If you own a construction business here in Alabama, you know that even the most carefully planned projects can be disrupted by serious weather events like hurricanes and other storms and the flooding that often follows. As a result, you may already know that a force majeure clause in your contracts can help reduce your liability and other costs if a superior force (the translation of force majeure) intervenes.
It’s important to understand, however, that a force majeure clause can and should cover more than weather events and other acts of God or nature. It can also be used to cover any circumstances that you couldn’t have reasonably foreseen that interfere with the timeline of the project or even cause it to be scrapped entirely.
Relevant circumstances could include a materials shortage, supply chain issue, labor strike or even a terrorist attack, outbreak of war or public health crisis. Remember, however, that if you try to invoke your force majeure clause for something that the other party to the contract can argue should have foreseen and made contingency plans to handle, you may not escape liability for any additional costs incurred. The same can be true for things like flooding, sinkholes and other occurrences if the area in which you’re building is prone to these risks.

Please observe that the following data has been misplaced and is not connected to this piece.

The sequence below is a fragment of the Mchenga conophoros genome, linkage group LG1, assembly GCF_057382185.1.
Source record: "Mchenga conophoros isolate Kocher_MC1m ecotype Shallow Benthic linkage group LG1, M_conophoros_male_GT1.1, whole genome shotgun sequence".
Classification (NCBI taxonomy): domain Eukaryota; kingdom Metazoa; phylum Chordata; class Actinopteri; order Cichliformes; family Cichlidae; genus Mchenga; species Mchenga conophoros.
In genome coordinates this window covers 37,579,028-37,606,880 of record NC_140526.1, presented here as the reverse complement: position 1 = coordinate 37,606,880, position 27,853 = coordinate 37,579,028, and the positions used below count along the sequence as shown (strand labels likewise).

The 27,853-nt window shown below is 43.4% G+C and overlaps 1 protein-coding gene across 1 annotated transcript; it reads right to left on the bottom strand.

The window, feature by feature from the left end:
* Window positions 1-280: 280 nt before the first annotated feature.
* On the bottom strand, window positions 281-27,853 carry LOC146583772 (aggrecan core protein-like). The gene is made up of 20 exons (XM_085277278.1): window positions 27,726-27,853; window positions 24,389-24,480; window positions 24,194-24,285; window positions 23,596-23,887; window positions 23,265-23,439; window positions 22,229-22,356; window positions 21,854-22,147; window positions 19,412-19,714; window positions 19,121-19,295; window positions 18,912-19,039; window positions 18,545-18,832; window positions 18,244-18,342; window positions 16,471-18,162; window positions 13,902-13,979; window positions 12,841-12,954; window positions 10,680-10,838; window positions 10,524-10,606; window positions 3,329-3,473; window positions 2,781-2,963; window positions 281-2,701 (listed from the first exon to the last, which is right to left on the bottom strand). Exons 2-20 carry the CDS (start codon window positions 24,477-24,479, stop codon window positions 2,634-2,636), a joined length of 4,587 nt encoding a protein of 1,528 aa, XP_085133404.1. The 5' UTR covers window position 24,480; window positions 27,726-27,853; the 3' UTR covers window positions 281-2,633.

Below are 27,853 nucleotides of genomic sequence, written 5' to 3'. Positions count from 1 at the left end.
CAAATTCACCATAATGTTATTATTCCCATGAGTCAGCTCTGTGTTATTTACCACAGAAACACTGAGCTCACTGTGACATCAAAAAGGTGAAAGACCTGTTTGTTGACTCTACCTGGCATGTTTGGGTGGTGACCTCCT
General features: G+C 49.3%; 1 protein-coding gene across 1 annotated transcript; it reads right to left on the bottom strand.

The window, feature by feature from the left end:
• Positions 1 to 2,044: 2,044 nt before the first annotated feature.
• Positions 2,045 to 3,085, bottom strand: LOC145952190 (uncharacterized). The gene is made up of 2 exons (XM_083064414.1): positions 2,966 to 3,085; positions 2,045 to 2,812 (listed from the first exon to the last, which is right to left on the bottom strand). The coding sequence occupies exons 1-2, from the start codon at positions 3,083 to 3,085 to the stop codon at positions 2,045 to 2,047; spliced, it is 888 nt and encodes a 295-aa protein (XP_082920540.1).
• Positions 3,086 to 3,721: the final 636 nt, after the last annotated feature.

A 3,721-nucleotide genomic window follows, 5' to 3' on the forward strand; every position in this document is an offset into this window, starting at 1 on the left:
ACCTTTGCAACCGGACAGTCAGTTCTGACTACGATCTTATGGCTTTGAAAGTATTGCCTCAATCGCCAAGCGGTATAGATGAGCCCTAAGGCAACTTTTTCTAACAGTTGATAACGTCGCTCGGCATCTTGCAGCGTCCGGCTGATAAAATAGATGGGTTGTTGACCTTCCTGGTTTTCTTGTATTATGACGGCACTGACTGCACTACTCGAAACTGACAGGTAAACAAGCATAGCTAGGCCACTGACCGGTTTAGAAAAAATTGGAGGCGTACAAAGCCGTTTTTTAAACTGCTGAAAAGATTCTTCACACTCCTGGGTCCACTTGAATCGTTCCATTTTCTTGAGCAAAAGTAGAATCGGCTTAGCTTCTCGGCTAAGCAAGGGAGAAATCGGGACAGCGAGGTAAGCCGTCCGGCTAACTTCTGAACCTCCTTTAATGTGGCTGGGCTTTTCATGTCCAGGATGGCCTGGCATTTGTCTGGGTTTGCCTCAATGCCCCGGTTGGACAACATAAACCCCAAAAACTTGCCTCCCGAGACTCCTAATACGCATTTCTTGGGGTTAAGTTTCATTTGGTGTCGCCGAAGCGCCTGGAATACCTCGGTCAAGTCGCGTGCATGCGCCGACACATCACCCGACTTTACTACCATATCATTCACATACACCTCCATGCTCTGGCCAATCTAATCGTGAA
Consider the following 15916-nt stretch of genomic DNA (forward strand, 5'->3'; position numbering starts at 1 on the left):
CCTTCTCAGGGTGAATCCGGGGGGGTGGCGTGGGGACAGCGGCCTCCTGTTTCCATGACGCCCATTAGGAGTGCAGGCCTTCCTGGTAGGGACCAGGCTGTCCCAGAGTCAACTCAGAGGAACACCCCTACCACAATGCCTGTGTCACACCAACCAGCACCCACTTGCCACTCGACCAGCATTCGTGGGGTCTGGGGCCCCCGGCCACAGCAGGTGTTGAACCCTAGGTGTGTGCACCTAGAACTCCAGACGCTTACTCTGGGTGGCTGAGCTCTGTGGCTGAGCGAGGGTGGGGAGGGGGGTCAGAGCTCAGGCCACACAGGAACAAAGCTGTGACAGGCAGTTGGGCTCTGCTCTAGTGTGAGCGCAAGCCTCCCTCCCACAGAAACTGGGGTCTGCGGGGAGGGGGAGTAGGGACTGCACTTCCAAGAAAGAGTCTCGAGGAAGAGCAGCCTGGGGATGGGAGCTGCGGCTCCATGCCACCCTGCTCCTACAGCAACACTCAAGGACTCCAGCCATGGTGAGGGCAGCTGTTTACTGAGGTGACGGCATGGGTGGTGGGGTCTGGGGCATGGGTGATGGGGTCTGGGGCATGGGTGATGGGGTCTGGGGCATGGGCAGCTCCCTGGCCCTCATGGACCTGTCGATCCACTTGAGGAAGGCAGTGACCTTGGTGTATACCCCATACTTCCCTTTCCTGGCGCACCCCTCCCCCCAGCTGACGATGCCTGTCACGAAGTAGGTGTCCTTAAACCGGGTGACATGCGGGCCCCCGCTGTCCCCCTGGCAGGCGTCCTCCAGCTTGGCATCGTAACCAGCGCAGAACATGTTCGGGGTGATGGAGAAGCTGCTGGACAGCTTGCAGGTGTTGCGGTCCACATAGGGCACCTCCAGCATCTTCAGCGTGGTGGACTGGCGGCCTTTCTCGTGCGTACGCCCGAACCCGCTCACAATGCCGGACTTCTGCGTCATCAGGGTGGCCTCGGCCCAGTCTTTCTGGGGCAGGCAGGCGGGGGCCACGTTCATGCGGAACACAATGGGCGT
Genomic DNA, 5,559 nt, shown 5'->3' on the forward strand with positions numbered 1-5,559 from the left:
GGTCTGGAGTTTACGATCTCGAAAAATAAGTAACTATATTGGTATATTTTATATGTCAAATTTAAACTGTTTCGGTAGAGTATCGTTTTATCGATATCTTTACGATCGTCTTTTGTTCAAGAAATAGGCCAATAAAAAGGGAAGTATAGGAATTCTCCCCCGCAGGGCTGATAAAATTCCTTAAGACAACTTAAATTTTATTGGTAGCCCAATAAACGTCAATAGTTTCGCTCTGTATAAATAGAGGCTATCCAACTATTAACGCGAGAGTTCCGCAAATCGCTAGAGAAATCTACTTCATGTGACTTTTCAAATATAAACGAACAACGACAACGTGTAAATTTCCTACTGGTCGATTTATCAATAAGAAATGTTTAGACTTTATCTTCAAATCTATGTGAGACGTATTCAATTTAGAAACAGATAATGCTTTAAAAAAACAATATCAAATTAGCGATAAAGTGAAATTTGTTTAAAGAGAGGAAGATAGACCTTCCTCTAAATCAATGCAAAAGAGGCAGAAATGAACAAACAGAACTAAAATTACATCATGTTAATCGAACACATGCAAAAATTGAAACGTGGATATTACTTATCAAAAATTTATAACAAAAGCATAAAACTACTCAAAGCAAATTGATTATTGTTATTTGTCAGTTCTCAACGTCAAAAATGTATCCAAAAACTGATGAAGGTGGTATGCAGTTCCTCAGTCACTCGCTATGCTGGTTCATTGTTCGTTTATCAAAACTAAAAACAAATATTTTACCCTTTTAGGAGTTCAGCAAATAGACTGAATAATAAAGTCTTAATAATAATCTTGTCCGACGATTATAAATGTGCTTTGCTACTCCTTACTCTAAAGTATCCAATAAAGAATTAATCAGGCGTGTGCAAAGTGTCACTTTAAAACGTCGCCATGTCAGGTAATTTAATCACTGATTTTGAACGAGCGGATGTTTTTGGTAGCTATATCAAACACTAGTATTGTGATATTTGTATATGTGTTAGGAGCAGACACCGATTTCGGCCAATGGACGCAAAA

Crafting a force majeure clause
There’s no one-size-fits-all force majeure clause. You’ll need it to be specific about factors like under what conditions it would become effective, who would be notified and when/if the clause is invoked, what your continuing obligations to the project would be. Of course, the other party will have their own ideas and need to protect their interests. Like other parts of the contract, it may need to be negotiated.
By seeking experienced legal guidance, you can draft and negotiate a contract that protects your interests and that the other party agrees is fair. Legal guidance is also crucial if you find yourself, despite your best efforts, facing litigation or having to take legal action against someone due to a contract dispute.